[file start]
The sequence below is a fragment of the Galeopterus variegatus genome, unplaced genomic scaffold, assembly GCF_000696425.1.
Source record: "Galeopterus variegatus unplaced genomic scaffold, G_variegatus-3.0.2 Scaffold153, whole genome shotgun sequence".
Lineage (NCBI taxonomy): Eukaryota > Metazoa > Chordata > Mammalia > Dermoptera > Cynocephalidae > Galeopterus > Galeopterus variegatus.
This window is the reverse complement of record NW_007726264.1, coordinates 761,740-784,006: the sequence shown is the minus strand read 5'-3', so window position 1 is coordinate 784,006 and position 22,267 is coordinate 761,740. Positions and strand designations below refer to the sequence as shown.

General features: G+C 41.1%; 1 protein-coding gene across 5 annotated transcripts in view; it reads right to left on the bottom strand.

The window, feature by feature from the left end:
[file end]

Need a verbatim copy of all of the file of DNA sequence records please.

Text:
The sequence below is a fragment of the Galeopterus variegatus genome, unplaced genomic scaffold, assembly GCF_000696425.1.
Source record: "Galeopterus variegatus unplaced genomic scaffold, G_variegatus-3.0.2 Scaffold153, whole genome shotgun sequence".
Lineage (NCBI taxonomy): Eukaryota > Metazoa > Chordata > Mammalia > Dermoptera > Cynocephalidae > Galeopterus > Galeopterus variegatus.
This window is the reverse complement of record NW_007726264.1, coordinates 761,740-784,006: the sequence shown is the minus strand read 5'-3', so window position 1 is coordinate 784,006 and position 22,267 is coordinate 761,740. Positions and strand designations below refer to the sequence as shown.

General features: G+C 41.1%; 1 protein-coding gene across 5 annotated transcripts in view; it reads right to left on the bottom strand.

The window, feature by feature from the left end: